Zombie Book Summary and Study Guide

Detailed plot synopsis reviews of Zombie

Quentin P. is a serial killer hidden in plain sight. Written in the style of a psychopath's personal journal (with scribbles, drawings, and strange digressions), Quentin P. is a convicted child molester. He is convicted of sexually assaulting a young black boy, and after his conviction (he pleads guilty at the advice of his lawyer who does not want the trial to become a charged with accusations of racism). His sentence is suspended, and Quentin becomes the caretaker of a guest house owned by his parents.
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Since the journal entries are written out of order, we piece together bits and pieces of the main character's life. Oates based the character off the real-life story of Jeffrey Dahmer. Quentin talks about his father finding his gay sex porn and forcing him to burn it so his mother would not find it. There are snippets of therapy sessions with his shrink, and Quentin reveals that he is a student in the local community college. Quentin has a unique style of writing, and reading the novel makes it feel like you are inside of his mind.

Quentin describes how he entraps and victimizes the young men he finds.

The central plot of the novel is Quentin's plan to kidnap a young boy he has become obsessed. Quentin confides to us (via his private journal); he is interested in raping and killing young men whom no one would miss, run-aways, and kids on the street. All of his victims have nicknames, and he calls his newest target Squirrel.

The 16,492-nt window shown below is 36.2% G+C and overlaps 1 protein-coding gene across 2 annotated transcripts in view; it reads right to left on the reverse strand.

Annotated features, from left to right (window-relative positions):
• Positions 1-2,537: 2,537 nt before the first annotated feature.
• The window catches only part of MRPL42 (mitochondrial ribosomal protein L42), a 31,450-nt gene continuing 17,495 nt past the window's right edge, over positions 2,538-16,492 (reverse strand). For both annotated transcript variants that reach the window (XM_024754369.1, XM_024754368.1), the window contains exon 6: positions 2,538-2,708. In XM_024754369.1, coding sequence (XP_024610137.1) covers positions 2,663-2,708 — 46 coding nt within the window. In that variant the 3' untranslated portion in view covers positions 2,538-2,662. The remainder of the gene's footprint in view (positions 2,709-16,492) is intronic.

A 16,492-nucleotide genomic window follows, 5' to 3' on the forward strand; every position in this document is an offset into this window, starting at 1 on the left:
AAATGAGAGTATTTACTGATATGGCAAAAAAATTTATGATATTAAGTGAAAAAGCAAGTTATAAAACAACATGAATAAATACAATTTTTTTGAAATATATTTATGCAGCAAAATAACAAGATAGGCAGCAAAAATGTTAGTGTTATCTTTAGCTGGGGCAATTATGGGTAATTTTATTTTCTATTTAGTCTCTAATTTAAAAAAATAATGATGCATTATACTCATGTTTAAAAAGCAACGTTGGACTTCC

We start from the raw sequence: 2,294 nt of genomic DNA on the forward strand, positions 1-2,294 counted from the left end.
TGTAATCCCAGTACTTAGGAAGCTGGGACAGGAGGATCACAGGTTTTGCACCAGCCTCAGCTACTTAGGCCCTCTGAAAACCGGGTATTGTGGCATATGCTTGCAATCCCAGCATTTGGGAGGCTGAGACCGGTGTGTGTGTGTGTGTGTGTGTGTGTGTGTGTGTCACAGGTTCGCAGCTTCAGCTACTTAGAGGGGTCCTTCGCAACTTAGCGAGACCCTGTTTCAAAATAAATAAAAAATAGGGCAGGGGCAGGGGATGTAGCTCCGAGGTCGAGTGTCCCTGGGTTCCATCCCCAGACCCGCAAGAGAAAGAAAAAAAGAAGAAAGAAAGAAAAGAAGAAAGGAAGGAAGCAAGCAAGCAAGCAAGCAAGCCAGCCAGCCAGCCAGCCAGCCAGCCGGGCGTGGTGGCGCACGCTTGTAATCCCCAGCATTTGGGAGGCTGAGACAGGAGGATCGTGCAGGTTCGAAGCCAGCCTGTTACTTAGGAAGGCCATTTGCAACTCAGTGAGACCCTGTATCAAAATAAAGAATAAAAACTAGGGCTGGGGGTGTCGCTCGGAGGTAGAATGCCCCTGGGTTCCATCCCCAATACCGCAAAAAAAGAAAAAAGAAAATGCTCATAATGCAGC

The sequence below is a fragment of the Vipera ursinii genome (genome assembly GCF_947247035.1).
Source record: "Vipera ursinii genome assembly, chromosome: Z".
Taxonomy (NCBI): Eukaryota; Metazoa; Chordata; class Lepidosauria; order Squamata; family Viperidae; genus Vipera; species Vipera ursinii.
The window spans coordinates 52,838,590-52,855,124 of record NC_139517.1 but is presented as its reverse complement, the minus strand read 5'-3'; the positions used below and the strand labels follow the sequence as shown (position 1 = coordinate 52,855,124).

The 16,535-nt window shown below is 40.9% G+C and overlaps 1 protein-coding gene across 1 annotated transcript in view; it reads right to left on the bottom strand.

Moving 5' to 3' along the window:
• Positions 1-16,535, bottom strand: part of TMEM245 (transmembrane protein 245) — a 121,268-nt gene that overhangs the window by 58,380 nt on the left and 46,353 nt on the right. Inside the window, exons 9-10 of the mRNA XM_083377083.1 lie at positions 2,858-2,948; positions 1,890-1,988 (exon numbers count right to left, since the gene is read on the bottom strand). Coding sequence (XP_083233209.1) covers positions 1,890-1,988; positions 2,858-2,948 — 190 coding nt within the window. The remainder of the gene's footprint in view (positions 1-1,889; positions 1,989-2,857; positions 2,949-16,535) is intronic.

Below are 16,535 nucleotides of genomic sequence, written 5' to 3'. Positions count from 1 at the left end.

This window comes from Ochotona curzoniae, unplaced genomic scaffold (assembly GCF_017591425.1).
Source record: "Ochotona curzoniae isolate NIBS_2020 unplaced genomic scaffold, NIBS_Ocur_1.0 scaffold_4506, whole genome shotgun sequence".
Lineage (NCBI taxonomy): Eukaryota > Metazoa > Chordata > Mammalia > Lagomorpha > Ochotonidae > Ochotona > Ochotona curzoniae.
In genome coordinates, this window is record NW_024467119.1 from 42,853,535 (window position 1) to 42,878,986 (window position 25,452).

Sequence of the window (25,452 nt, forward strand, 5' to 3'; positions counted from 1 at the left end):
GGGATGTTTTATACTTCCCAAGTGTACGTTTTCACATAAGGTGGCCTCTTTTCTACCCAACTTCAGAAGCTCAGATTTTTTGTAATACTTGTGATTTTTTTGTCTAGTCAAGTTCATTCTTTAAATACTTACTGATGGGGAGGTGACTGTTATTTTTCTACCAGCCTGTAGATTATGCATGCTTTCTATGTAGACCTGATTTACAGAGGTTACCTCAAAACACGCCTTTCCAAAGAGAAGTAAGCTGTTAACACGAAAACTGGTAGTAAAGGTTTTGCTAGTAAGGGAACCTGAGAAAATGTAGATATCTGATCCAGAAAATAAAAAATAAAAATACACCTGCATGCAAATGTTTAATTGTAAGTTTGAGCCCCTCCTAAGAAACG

Quentin devises a way to kidnap Squirrel. He buys a van and covers it up so no one can look inside. He raises thirty-six chicken, which he loads up on the back of his truck. He observes Squirrel's habits and stalks him. He works at a local family restaurant. After Squirrel's shift, the boy usually rides his bike home. Quentin spills the chicks onto the alley where Squirrel rides. Distracted by the chicks, Quentin uses this moment to kidnap the boy. He molests and murders him and saves a trophy, as he does all of his victims.

The novel ends without Quentin getting caught (even though he kept a trophy of Squirrel in his house). He gets angry at the news broadcasters who intimate that the boy may still be alive. The last sentence of the novel is Quentin's mother calling, presumably asking if he can come home for Christmas dinner.
Best part of story, including ending: The novel treats a taboo subject and people may wonder what is the value in reading about a serial rapist and murderer. I liked how Joyce Carol Oates brazenly gets into the mind of her character. Quentin P. is disturbing, but one of the greatest features of fiction is to create the inner life of a person we may never even want to be.

Best scene in story: I liked the pathetic scene in the family restaurant, where Quentin, like an unrequited lover, longs for the attention of Squirrel even though Squirrel has no idea that Quentin has feelings for him. It's a creepy scene, but one that shows both the delusions Quentin suffers, and the total inability he has to change his behavior.

Opinion about the main character: Quentin P. is a loathsome character. I disliked his ability to remain hidden in plain sight. No one seems to suspect him of Squirrel's murder (except maybe for Quentin's father).

The review of this Book prepared by Greig Roselli a Level 2 American Robin scholar

Chapter Analysis of Zombie

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Plot & Themes

Tone of book?    -   depressed Time/era of story    -   1980's-1999 Crime & Police story    -   Yes Story of    -   child molesters! Is this an adult or child's book?    -   Adult or Young Adult Book

Main Character

Gender    -   Male Profession/status:    -   killer Age:    -   20's-30's Ethnicity/Nationality    -   White (American) Unusual characteristics:    -   Mentally ill


How much descriptions of surroundings?    -   4 () United States    -   Yes

Writing Style

Sex in book?    -   Yes What kind of sex:    -   touching of anatomy    -   rape/molest Lot of foul language?    -   Yes Amount of dialog    -   little dialog

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Joyce Carol Oates Books Note: the views expressed here are only those of the reviewer(s).
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